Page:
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Fresh Fruit Gel

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Fresh Fruit Gel

Fresh Fruit Gel - If you love, or once loved, the cool flavor and giggly texture of Jell-O, you’ll enjoy this healthy remake of a 1970s classic. Unlike packaged products found in supermarkets, at church picnics, and in cafeterias, this recipe relies on wholesome and nourishing ingredients––100 percent real fruit and fruit juice. It makes a light and refreshing warm weather snack or dessert, great for picnics, potlucks, pack lunches, or meals at home. I usually make enough to serve a few days in a row.

Serves: 8

Preparation Time: 30 min

Cooking Time: 10 min

Ingredients
  • 2 tablespoons unflavored gelatin (increase to 2 1/2 to 3 tablespoons gelatin for a firm finger gelatin)
  • 4 cups apple, peach, pear, apple-berry, cherry or red or white grape juice, divided
  • 1 1/2 tablespoon arrowroot starch/powder, rounded, dissolved in 1/2 cup reserved juice
  • 2 to 3 cups fresh fruit (1 fruit or combination of 2 to 3 varieties): Blueberries, raspberries, mulberries, pitted sweet cherries, sliced strawberries, banana, melon balls, seedless red or green grapes, pitted, peeled, and sliced apricots, peaches, nect
  • 1 teaspoon pure vanilla extract (optional)
  • 1 teaspoon lemon, lime, or orange zest, finely grated (optional)
Instructions
  1. Sprinkle gelatin over 1 cup of cold or room temperature juice in a 1-quart Pyrex measuring container or heat-proof bowl.
     
  2. Dissolve arrowroot in 1/2 cup of fruit juice and set aside. Add remaining 2 1/2 cups fruit juice to a 2-quart pot. Bring to a full rolling boil over medium-high heat. Add dissolved arrowroot and stir to dissolve. Simmer until the mixture turns clear, about 2 to 3 minutes, then remove from heat.
     
  3. Pour hot juice over the gelatin mixture and whisk to dissolve. Add optional vanilla and citrus zest, if desired. Pour cooled juice mixture into an oblong pan or large bowl or divide between 8 custard cups, wine goblets, or 8-ounce wide mouth jars. Allow to cool to the touch (at least 30 minutes), and then add fresh fruit. Refrigerate until set, at least 4 hours, before serving.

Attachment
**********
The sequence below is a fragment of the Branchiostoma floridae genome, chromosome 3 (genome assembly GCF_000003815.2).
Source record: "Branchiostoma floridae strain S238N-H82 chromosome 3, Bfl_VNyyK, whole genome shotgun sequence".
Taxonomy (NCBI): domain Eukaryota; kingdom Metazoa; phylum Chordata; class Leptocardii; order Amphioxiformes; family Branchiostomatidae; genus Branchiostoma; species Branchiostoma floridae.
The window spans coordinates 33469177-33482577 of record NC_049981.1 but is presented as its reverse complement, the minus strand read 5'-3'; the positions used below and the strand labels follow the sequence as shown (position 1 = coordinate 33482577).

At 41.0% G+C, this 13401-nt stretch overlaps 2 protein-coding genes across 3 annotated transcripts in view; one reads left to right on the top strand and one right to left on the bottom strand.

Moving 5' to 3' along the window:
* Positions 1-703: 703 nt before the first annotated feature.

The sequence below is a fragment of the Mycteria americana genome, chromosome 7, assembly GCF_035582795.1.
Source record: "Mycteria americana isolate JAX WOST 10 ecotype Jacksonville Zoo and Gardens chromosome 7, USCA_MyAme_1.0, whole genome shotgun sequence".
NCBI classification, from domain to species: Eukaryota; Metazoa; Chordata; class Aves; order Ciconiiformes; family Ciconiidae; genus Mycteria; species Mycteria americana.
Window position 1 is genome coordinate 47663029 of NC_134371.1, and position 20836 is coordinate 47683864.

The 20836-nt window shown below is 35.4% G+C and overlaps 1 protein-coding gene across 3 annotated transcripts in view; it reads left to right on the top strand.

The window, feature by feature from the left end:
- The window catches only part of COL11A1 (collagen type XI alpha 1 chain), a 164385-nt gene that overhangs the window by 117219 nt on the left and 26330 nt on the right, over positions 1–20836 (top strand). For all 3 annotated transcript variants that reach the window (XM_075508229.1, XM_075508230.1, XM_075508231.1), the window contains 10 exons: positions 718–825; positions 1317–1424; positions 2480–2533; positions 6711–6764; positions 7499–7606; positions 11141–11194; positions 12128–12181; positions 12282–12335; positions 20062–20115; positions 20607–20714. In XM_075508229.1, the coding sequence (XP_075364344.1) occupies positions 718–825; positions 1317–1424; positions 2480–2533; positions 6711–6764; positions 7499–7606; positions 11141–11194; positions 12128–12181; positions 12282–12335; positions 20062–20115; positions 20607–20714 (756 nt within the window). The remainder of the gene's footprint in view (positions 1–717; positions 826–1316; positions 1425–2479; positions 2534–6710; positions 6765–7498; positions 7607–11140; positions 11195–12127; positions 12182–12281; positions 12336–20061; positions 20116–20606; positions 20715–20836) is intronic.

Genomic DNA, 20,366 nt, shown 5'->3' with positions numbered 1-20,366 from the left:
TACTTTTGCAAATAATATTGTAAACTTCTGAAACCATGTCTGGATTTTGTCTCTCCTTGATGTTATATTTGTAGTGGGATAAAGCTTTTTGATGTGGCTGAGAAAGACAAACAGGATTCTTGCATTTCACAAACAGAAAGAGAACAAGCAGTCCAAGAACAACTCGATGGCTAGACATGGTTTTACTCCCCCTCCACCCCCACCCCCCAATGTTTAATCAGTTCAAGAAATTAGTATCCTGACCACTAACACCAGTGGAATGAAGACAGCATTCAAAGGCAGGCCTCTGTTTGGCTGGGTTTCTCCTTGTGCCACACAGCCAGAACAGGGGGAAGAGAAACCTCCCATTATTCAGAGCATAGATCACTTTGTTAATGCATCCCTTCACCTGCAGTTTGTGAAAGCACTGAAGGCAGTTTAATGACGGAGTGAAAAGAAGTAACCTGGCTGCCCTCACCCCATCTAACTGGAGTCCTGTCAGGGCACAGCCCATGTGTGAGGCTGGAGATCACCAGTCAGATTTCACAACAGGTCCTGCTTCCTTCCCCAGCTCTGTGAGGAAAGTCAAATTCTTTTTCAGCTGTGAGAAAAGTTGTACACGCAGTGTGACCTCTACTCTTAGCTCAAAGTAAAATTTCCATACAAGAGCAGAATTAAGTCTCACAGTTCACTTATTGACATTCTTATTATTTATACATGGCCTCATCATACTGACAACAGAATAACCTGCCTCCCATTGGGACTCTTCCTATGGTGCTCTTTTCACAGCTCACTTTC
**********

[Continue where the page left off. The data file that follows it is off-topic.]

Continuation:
4. Refrigerate leftovers and use within 5 days.
Nutritional Information

1 serving (blueberry-apricot) without nuts: 110 calories, 3 g protein, 25 g carbohydrate (2 g fiber), 1 g fat, 15 mg calcium, 5 mg sodium

1 serving (peach) without nuts: 103 calories, 2 g protein, 24 g carbohydrate (1 g fiber), 13 mg calcium, 4 mg sodium

Notes

Use beef or pork-based gelatin from a natural foods store or Knox unflavored gelatin from a supermarket.

Rule of thumb: 1 tablespoon unflavored gelatin and 1 ½ to 2 tablespoons arrowroot per 4 cups of juice. If you inadvertently make the gel too firm, you can purée it in a blender or food processor, pour into custard cups or wine glasses, and chill for a mousse-like texture. Note: Enzymes in pineapple, papaya, and kiwi may prevent gelatin from setting unless you cook these fruits with the juice in step 2.

Photo Credit: Stacy Maxwell, 2006

Recipe Source: The Garden of Eating: A Produce-Dominated Diet & Cookbook by Rachel Albert and Don Matesz (Planetary Press, 2004)

Visit Rachel's blog: http://www.thehealthycookingcoach.com/
Visit Rachel's web site: http://www.thegardenofeatingdiet.com/

Rachel Albert has been a natural foods chef, cooking instructor, and freelance food and health writer for more than 20 years. She has led more than 1000 cooking classes in 5 states and 250+ articles published in national and regional publications.

She is the author of The Ice Dream Cookbook: Dairy-Free Ice Cream Alternatives with Gluten-Free Cookies, Compotes & Sauces (Planetary Press, 2008) and co-author of the award-winning book, The Garden of Eating: A Produce-Dominated Diet & Cookbook (Planetary Press, 2004)

Rachel leads group and private classes, cooking parties, kitchen coaching sessions, and healthy shopping tours in the Phoenix metropolitan area and runs the gluten-free blog www.TheHealthyCookingCoach.com

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